Airmen learn to LEAD

  • Published
  • By Airman 1st Class Lane T. Plummer
  • 86 Airlift Wing Public Affairs
Airman 1st Class Dillon Fowler and Senior Airman Ryan Pastor started their days with an abrupt notification they weren't going to report straight to work. They had someone waiting for them elsewhere.

Both received a call to report to their commanders' offices as fast as possible.

Moments later, they were standing in front of their commanders.

"We had no idea what was going on," said Fowler, 86th Communications Squadron cable maintenance technician. "I was thinking back and thought, 'Well, I don't remember doing anything wrong.'"

With just a few words, both Airmen were told they were selected to become soon-to-be cadets through the Leaders Encouraging Airman Development program at the U.S. Air Force Academy.

"I didn't make the list of direct entries, so I didn't expect to make it," said Pastor, 460th Space Communications Squadron radio frequency transmissions system journeyman. "I was a little nervous, but mostly excited."

Every year, Airmen who meet the Academy's requirements to apply are nominated through the highly selective LEAD program, where Airmen who demonstrate exceptional leadership qualities and excellent work ethic are nominated to commission via the Academy. Airmen are either sent straight into the Academy or through a one-year preparatory school prior to attending the Academy.

Capt. Melanie Frost, executive officer for the Area 730th Academy Admissions Liaison Officers, believes Airmen accepted through this program are a grade above other entering cadets.

"Typically, prior enlisted become the class presidents of their classes," explains Frost. "They demonstrate a lot of peer leadership, and their peers look up to them."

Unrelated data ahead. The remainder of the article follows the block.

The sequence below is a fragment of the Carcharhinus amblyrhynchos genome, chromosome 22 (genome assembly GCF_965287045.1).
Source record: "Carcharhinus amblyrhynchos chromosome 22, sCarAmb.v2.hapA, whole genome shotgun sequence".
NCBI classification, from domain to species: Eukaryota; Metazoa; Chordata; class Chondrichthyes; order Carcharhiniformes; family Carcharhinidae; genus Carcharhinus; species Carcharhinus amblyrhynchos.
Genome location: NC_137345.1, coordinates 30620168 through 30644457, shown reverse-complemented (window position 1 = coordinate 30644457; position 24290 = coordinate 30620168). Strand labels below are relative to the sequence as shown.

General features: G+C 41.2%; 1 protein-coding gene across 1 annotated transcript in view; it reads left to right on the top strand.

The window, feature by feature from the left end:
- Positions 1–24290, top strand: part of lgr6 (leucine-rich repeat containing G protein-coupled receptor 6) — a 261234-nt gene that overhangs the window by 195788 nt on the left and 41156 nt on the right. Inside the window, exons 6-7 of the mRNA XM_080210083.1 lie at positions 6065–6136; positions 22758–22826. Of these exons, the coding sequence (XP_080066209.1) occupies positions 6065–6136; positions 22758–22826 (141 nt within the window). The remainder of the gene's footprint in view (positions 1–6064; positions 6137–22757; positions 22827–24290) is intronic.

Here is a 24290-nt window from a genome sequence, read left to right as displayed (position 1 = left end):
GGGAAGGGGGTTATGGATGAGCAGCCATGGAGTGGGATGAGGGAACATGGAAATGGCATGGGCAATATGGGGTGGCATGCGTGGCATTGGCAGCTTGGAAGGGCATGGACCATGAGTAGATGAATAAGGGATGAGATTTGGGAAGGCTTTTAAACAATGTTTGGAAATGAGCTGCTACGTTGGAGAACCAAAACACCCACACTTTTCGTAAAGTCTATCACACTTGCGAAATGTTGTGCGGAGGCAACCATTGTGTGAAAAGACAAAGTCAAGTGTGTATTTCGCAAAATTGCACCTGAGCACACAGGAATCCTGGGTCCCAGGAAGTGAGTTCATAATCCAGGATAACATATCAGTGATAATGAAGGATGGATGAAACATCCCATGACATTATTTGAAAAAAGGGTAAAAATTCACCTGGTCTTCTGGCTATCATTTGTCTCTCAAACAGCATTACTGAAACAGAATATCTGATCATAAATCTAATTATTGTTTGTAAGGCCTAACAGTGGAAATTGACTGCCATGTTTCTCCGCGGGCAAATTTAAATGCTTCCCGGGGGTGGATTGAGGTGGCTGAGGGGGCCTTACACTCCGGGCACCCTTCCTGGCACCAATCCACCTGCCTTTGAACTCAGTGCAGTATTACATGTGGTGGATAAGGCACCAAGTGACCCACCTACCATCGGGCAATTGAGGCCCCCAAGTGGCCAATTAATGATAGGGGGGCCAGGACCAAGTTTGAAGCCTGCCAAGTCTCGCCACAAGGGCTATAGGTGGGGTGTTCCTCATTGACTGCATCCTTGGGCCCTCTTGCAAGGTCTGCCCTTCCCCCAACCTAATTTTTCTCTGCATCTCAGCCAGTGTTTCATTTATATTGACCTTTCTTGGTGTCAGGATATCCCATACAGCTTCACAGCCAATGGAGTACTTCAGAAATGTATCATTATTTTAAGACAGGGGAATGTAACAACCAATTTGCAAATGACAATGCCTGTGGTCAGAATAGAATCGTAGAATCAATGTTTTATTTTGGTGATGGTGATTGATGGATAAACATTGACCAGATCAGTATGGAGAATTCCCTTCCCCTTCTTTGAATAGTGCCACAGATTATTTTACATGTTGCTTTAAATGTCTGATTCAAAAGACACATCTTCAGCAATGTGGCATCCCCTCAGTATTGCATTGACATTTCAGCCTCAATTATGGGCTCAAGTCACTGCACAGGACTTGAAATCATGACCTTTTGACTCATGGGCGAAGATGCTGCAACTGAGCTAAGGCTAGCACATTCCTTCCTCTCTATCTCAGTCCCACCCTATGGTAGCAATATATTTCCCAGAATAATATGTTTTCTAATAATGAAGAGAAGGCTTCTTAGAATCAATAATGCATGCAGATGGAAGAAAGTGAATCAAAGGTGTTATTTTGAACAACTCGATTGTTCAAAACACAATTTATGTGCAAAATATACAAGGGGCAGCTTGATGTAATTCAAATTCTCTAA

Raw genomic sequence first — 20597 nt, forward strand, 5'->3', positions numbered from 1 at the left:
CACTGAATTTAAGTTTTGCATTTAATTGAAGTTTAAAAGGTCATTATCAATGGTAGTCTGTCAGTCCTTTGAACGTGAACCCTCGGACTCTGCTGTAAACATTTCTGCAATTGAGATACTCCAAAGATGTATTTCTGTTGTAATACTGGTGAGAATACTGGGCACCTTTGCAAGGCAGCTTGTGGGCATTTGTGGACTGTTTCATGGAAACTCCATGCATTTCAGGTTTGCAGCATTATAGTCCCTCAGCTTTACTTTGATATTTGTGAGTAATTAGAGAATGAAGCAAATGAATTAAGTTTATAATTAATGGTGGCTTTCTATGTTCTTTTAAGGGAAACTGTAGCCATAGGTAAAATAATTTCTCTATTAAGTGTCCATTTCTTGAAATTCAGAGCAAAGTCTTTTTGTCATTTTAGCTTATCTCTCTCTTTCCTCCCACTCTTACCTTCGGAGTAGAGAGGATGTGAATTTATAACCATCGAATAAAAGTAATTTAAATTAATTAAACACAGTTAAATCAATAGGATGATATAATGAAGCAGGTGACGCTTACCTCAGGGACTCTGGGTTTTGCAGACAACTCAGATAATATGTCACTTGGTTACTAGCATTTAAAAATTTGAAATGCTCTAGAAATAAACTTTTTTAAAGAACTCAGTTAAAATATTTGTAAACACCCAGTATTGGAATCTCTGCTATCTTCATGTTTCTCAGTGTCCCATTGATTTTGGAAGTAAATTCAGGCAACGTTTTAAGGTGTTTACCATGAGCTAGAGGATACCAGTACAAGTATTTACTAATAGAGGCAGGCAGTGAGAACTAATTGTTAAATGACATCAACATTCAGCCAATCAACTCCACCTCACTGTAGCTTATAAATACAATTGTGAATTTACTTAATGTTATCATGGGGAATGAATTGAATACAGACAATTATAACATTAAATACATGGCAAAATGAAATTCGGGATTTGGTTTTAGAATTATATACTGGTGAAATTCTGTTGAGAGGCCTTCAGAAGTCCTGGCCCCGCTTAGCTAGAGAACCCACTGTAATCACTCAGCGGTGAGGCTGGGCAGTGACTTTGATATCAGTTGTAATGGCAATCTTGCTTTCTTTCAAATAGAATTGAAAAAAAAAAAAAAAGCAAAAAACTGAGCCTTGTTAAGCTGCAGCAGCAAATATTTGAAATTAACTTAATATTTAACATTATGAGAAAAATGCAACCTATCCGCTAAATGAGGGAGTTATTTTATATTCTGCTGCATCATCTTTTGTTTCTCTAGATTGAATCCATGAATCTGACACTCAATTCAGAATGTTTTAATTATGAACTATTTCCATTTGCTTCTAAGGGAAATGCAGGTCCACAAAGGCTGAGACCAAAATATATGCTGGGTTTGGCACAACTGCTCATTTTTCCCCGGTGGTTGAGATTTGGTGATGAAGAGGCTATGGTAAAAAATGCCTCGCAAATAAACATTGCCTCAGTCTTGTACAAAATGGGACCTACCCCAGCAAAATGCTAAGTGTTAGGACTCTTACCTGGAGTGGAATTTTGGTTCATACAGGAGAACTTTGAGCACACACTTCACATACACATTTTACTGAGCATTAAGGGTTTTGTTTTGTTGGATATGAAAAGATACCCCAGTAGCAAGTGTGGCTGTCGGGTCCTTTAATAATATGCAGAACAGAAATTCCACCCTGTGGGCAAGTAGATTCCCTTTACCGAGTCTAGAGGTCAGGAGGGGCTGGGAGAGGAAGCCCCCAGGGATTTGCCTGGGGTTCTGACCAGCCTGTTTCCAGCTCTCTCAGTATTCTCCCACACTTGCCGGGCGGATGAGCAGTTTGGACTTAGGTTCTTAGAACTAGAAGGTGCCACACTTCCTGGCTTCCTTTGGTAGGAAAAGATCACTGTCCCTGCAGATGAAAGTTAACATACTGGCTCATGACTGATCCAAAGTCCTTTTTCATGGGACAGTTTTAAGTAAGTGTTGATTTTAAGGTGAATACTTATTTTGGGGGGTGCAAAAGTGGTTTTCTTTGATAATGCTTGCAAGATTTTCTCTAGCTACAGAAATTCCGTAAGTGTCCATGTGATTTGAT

Fowler and Pastor both come from small town lifestyles (Bath, New York and Byron, California respectively). Both were raised as hard workers, normally found tweaking and fixing up projects of their own. This aspect of their lives carried over to their Air Force careers.

"I'll miss working here. I love to work. I've grown up my whole life working," explained Fowler. "It'll be different managing a lot of people instead of always working hands-on."

However, neither Airman has regrets about moving his career forward. Both have a positive outlook on where their careers and futures are heading.

"I guess the part I'm looking forward to most is being able to see good leadership and to take what I've learned here and what I'm going to learn and apply it toward helping people steer themselves in the right direction and do my job the best I can," Pastor said.

Pastor hopes it will be he who is sitting in an office staring at one of his Airmen, ready to promote him or her to the Academy. It'll be a moment when he knows he has succeeded in being an officer.

With just a few words, he'll have changed an Airman forever.